My love for Paris, France.

On the streets of Paris, 2003.
On the streets of Paris, 2003

Back in 2003 while I was living in Las Vegas, my childhood friend James called me from Germany where he was stationed in the Air Force, and told me that he had been taking college courses during his time there and was going to graduate in May, and that he’d love if I were to be there with him while he walks down that aisle of academic achievement. Of course, I exclaimed… I’d never been to Europe, and he was there for my graduation at University of Nevada, Las Vegas, so it’d be an honor to return the gesture of support to be there with him.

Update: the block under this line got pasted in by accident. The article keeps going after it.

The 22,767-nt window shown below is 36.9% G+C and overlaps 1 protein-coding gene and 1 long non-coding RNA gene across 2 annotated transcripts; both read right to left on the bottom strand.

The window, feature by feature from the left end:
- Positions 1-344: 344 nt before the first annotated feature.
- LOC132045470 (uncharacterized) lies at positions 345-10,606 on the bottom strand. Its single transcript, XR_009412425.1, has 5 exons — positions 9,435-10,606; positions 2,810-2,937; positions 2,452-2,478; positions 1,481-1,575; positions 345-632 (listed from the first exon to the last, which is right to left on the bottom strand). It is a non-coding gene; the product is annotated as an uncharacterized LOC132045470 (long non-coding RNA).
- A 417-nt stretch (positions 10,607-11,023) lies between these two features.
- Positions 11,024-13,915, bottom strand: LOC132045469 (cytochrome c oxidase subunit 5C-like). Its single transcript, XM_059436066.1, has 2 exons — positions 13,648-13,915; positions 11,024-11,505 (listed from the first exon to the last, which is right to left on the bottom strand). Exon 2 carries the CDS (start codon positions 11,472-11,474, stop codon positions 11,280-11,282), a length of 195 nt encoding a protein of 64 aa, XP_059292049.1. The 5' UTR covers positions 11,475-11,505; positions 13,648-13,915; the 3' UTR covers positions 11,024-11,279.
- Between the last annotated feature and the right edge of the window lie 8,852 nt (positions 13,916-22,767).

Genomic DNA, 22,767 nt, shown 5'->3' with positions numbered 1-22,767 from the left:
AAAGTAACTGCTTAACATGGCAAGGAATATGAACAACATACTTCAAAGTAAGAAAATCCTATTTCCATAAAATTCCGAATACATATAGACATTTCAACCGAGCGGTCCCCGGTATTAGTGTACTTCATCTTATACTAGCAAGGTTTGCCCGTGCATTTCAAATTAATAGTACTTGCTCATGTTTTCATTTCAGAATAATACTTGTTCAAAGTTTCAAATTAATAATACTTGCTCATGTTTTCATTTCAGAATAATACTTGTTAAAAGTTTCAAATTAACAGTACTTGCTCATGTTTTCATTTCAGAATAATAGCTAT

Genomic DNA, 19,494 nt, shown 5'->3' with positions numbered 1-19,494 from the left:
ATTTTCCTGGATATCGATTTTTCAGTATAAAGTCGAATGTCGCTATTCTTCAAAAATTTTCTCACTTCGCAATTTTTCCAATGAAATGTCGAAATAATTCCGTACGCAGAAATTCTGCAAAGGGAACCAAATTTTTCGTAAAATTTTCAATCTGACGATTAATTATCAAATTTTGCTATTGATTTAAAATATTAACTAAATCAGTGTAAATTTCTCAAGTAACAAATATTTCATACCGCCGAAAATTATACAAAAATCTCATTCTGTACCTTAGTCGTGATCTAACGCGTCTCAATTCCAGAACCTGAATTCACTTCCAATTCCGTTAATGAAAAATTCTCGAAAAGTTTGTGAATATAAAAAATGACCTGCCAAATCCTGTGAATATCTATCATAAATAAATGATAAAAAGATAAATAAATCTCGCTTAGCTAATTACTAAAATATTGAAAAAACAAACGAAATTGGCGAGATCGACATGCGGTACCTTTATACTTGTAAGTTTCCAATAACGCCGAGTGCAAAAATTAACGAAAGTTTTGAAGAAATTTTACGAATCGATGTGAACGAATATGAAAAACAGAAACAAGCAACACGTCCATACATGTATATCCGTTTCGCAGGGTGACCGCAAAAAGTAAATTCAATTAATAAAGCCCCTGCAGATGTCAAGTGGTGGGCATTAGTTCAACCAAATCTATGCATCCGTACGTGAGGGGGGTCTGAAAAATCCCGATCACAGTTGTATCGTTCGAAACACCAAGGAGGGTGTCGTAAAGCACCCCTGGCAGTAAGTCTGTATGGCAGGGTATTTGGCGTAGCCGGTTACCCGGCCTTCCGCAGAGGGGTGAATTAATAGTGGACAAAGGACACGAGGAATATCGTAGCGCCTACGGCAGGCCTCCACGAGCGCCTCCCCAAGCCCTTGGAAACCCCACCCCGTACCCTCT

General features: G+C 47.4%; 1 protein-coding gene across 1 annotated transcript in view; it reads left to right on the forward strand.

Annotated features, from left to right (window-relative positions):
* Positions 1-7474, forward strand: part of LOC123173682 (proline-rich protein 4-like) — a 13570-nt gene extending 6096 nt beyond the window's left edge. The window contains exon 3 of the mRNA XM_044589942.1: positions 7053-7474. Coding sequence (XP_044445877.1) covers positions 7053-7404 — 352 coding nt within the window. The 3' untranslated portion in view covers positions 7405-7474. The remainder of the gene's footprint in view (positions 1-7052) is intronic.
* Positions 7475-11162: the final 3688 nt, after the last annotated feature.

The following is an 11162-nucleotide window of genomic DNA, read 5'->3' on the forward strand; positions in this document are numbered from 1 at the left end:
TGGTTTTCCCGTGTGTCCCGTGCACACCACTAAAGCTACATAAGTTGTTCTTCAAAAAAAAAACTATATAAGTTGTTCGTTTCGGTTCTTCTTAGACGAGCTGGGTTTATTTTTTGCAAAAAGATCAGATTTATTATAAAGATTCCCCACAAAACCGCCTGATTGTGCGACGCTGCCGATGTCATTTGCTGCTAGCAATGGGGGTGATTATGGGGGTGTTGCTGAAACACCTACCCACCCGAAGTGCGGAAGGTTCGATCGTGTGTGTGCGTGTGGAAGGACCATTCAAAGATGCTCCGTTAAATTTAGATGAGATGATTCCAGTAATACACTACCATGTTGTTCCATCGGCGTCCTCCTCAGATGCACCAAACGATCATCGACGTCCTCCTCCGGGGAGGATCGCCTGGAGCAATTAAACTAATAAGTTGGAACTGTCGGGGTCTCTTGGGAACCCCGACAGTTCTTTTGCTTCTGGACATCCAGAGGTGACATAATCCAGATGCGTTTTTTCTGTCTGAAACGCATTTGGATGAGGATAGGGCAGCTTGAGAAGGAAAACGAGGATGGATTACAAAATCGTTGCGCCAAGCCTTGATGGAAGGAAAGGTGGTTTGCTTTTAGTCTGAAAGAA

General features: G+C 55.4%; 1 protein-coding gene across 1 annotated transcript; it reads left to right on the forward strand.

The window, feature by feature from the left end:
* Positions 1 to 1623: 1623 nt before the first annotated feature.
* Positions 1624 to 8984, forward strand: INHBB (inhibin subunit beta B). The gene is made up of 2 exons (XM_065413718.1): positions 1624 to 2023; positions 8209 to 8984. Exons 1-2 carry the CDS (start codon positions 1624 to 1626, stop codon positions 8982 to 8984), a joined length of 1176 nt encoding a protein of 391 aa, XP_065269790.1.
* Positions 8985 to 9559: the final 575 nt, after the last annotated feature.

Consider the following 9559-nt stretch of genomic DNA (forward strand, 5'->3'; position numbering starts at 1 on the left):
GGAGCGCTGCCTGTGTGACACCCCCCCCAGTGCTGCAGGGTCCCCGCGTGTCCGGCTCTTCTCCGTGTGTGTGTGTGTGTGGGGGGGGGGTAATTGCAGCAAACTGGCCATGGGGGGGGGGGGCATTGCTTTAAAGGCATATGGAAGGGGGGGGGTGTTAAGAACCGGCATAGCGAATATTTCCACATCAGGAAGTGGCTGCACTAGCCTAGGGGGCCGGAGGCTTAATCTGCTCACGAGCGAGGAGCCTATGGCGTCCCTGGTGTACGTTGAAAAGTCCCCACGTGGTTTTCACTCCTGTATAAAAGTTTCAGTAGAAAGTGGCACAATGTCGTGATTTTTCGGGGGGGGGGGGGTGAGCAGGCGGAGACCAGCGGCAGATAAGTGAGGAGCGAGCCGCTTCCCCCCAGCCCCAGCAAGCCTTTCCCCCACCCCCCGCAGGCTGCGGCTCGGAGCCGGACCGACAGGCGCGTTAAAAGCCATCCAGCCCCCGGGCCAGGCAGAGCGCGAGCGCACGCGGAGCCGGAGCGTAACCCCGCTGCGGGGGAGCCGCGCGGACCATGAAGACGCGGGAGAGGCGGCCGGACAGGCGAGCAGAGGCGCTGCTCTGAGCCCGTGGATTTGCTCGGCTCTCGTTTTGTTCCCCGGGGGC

So as time drew closer, I had moved from Las Vegas – my home of nine years – back to my childhood stomping grounds of Chicago, IL. When May came around, I boarded the plane with James’ family and mine, and before we knew it, we had landed in Germany.

While we were in Germany, James presented me with a bus ticket and said, “Look, I’ve got a lot of stuff to do for the next couple of days and you need something to do too, so here’s a two-day trip to Paris. Have fun.”

“You gotta be kidding me,” I said. “You know we just invaded Iraq, right? And against the wishes of the entire world, especially France, right? I’m gonna get spit on out there!”

He smiled and assured me that I’ll have a good time. I sighed and jumped onto that bus for the long road trip to Paris.